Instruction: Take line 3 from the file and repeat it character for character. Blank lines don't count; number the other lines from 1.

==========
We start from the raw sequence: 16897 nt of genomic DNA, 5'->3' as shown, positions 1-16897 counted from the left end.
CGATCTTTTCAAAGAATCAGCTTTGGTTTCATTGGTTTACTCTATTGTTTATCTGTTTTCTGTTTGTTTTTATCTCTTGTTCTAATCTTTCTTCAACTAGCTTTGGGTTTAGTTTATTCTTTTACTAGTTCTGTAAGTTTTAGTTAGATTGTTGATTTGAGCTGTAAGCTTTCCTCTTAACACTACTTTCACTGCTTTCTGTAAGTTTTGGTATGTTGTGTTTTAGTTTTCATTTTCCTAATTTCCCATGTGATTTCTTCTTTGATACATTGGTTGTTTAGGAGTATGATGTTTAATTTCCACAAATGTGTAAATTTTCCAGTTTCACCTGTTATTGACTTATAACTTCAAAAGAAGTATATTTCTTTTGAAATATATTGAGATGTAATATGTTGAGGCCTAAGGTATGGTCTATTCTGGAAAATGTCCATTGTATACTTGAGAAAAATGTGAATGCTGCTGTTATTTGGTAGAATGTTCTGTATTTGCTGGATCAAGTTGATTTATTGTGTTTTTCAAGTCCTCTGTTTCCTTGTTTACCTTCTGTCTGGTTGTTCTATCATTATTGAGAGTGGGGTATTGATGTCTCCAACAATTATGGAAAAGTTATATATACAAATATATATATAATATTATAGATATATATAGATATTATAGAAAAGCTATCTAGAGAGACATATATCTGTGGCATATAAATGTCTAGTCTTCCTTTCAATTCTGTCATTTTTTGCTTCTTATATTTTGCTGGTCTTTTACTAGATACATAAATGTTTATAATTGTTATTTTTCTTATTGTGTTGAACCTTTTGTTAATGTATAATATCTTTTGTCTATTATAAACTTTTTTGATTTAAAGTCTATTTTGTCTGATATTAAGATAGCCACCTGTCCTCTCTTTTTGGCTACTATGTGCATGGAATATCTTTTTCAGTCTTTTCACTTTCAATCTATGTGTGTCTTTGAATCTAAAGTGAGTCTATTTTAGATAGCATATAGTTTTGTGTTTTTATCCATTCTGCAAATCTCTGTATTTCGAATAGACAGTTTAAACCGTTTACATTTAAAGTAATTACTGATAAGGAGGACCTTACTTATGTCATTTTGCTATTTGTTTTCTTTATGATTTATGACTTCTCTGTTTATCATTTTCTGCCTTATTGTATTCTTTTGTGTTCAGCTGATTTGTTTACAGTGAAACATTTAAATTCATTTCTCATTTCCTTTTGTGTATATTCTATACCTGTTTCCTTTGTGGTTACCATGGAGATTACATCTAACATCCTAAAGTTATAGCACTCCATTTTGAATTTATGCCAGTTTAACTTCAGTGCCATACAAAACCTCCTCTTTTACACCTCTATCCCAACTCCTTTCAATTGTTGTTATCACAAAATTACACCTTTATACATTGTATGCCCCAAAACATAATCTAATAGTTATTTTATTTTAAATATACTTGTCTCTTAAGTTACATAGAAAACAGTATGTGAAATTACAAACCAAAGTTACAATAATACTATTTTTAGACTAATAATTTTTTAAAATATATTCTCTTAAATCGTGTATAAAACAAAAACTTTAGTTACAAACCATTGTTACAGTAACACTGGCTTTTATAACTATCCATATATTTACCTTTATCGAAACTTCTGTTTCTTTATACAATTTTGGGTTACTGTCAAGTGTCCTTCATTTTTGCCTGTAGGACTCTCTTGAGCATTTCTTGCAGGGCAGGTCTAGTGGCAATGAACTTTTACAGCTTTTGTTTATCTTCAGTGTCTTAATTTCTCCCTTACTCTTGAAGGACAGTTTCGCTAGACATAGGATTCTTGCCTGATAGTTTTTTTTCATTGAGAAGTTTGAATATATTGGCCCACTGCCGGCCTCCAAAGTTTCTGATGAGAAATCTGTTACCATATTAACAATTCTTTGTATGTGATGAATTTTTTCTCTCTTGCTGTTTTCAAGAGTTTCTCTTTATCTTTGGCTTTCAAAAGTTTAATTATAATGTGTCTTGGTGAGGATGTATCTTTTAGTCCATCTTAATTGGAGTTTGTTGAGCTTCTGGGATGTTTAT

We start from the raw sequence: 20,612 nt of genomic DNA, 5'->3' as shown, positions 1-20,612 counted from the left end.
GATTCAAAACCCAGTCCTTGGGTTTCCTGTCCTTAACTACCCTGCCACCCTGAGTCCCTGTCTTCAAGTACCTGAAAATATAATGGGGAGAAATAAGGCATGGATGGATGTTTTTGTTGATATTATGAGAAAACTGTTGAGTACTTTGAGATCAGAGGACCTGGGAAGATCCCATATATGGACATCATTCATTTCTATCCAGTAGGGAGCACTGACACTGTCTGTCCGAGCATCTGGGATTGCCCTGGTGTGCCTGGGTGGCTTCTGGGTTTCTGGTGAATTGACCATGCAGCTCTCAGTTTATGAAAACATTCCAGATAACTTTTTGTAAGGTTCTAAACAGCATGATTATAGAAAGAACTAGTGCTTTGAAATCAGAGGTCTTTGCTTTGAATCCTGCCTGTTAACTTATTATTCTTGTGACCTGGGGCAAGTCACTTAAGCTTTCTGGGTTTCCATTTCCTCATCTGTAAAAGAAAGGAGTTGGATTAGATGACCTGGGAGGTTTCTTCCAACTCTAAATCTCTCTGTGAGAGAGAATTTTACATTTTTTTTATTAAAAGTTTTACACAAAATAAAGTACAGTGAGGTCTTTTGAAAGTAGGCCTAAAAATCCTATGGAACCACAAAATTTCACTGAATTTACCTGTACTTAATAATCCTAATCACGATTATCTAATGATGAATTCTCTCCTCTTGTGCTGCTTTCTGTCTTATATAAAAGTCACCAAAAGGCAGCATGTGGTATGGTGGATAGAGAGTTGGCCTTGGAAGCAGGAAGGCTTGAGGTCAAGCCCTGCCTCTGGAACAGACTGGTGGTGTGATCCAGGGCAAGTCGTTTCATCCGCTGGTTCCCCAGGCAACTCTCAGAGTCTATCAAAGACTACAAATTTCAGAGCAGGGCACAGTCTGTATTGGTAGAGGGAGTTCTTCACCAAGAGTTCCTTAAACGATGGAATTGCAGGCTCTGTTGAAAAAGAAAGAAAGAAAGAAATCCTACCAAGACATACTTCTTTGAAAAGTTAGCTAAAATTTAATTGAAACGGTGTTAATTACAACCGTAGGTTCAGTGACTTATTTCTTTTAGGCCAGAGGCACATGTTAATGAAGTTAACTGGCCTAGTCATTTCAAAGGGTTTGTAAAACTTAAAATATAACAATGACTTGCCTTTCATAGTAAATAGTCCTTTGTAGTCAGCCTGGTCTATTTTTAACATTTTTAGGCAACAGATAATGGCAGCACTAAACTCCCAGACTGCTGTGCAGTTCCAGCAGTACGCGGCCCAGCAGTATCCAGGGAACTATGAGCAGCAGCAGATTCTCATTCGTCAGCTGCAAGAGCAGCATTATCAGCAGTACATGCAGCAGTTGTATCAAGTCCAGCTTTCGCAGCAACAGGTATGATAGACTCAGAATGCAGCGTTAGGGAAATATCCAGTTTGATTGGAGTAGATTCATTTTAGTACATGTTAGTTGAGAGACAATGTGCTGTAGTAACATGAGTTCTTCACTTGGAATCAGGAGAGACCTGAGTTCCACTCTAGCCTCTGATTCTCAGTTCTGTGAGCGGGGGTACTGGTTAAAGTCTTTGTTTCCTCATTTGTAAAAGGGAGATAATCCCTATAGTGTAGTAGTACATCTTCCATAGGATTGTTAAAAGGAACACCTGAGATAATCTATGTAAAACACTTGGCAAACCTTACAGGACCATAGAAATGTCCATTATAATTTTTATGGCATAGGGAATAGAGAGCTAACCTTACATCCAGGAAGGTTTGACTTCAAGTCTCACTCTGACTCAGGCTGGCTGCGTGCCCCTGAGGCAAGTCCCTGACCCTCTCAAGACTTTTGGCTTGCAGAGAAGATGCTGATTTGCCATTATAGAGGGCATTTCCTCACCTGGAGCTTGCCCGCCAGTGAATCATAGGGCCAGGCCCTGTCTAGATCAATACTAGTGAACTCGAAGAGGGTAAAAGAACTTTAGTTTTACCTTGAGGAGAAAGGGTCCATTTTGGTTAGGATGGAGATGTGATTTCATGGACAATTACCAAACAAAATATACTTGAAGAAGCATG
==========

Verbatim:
We start from the raw sequence: 20,612 nt of genomic DNA, 5'->3' as shown, positions 1-20,612 counted from the left end.